Time to head out into the sunshine

Though the sakura (cherry blossom) festivities have just passed, spring is still in the air, and as the weather warms up we can expect brighter skies. With that comes lots of sunshine, which means for those of us with sensitive skin it’s that time to search out the parasols.

There are plenty of UV-protection parasols available, but our pick is Kota Nezu’s Clock-Parasol, which, as the name suggests, tells the time using the sun. Printed on the inside of the parasol is a “sun dial,” through which the glow of the sun is visible. When the holder is facing south (there’s a compass attached to the parasol’s handle), the glow will light up the time of day.

“The parasol is there to block the sun,” Nezu explains, but it also “invites you to look for the sun.”

The Clock-Parasol is priced at ¥5,980, and there’s a list of places where it can be purchased on the producer’s official website.

Kota Nezu: www.691236.com.

Pulling out the shelves to set the table

There’s definitely a trick to Sakura Adachi’s new “bookcase” for the Italian furniture designer Campeggi. First of all, is it really a bookcase?

The two ends of Trick in fact double as chairs, and once those are pulled out, you are left with a table (or desk) in the center. It’s a great-looking design, and furniture that fulfills more than one role in the home is a favorite of ours, especially considering the number of compact apartments in this country.

A Trick or two would be handy in any studio apartment, where they could serve as dining tables, work centers, or simply bookcases. Priced in euros only at €840, Trick is available in Japan at Time & Style design stores.

Sakura Adachi: www.sakurah.net. Campeggi: www.campeggisrl.it.

Lots of handy pockets

More clean design from Chiaki Murata’s Metaphys company is always welcome, and this time the brand is expanding with a new product category — the bag.

First up is the canvas Hug. To be worn slung over the shoulder and across the body, it “hugs” your back and has three pockets, each sized differently — two smaller on the outside and a larger one on the inside. Priced at ¥9,500, it’s available in white, orange, brown and black. Like the Hug, the Maisonette S tote bag is slimline and has three different-size pockets. Just a fraction more expensive at ¥9,800, it’s available in the same colors as the Hug.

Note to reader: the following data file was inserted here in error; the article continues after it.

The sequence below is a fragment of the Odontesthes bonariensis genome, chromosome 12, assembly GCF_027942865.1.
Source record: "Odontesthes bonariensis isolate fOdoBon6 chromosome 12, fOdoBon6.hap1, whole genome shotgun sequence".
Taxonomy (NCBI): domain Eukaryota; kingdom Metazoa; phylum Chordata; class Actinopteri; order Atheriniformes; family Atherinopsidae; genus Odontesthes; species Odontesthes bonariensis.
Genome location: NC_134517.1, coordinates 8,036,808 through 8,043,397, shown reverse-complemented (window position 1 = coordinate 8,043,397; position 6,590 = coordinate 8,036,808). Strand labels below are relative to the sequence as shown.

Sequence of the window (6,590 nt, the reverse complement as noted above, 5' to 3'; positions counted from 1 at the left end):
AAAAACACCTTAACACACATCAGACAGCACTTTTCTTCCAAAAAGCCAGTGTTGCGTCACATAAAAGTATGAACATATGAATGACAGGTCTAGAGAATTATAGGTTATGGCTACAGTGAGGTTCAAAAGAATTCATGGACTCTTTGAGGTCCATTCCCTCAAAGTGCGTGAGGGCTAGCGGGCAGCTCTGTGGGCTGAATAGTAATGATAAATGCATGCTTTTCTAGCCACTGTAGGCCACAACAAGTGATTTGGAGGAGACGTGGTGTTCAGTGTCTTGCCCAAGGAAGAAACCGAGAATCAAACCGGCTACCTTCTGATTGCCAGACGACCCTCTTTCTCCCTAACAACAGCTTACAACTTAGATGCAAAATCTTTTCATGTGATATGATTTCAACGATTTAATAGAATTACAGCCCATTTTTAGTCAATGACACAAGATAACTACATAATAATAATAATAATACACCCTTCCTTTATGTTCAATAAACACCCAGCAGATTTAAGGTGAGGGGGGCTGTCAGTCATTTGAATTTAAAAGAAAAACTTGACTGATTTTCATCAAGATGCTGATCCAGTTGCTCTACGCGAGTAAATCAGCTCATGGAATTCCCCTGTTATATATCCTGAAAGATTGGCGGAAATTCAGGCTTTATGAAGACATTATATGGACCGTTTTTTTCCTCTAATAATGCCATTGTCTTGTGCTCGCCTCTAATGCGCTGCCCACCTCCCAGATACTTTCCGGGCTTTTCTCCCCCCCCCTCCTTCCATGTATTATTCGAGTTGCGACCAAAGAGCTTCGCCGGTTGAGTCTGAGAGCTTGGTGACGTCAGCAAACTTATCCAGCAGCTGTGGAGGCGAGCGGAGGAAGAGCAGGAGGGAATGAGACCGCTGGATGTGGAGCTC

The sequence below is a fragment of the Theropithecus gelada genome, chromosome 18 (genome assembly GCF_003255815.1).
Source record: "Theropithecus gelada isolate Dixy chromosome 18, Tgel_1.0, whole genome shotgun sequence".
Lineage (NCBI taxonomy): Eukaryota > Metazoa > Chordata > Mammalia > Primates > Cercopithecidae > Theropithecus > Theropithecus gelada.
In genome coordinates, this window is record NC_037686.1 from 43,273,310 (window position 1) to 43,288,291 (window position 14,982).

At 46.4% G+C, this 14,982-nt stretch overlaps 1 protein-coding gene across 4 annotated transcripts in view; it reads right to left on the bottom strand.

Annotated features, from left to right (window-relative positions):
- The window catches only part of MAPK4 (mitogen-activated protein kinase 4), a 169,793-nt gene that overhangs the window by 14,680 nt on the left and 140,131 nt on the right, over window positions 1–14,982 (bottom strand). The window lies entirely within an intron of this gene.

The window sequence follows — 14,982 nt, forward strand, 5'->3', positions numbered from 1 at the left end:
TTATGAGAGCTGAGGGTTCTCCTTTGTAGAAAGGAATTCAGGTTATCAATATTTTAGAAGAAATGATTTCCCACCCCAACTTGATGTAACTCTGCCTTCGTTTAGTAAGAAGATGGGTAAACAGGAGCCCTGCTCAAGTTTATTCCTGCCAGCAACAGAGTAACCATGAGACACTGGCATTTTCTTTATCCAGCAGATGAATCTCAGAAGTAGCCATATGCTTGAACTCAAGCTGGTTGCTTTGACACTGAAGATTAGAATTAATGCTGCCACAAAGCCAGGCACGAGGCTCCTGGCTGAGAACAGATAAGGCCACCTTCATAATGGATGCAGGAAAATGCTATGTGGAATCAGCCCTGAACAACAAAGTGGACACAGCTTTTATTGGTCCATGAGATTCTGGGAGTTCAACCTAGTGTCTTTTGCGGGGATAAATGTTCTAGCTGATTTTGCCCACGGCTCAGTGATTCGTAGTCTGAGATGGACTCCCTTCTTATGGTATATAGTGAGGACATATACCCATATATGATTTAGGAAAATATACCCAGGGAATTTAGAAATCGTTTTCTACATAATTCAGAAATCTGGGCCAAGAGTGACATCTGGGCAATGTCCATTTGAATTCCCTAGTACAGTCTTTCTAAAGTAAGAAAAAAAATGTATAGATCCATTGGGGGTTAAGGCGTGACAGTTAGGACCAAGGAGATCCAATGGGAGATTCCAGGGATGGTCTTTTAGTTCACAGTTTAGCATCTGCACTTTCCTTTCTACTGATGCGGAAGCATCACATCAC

Both bags, as well as all items from Metaphys, can be purchased directly from the company’s website.

Metaphys: www.metaphys.jp.

Take note of stationery style

Graffiti Pad is a new addition to Craft Design Technology’s great line of stylish stationery. An unusual feature of this A7-size memo pad is that the paper is made of stone powder and non-toxic resin, not wood pulp. This gives the sheets an interesting texture, which works really well with pencils.

Graffiti Pads are also, of course, very eco-friendly. No trees are destroyed and the material is biodegradeable. The pattern used to decorate the pad’s cover is based on designs associated with Edo Period samurai, and it is available in dark green, pale green, and vermilion, which are also traditional Japanese hues.

A Graffiti Pad costs only ¥294 and they are already being sold in most of Tokyo’s select design shops.

Craft Design Technology: www.craftdesigntechnology.co.jp.

Calling on more fans

With energy conservation on the mind of everyone, eco-friendly alternatives to air-conditioning units are worth looking into. The Naoto Fukasawa-directed Plus Minus Zero brand has just released three new fan models that fit the bill.

Fans are not new to Plus Minus Zero — we recommended its first model back in 2008. These new versions, though, come in three specifications and start at half the price of the original model.

The Living Fan (72 cm tall) and the Table Fan (42.5 cm) are both priced at ¥7,980, while the smaller Compact Fan is only ¥3,990. Each model comes in beige, brown and white, and they should be available any time now at the Plus Minus Zero webstore. For more from PMZ, check the newly opened showcase space on Cat Street in Harajuku, which is displaying many of the company’s products.

Plus Minus Zero: plusminuszero.jp. (N.B. items at the showcase space are for display only, not to buy.)


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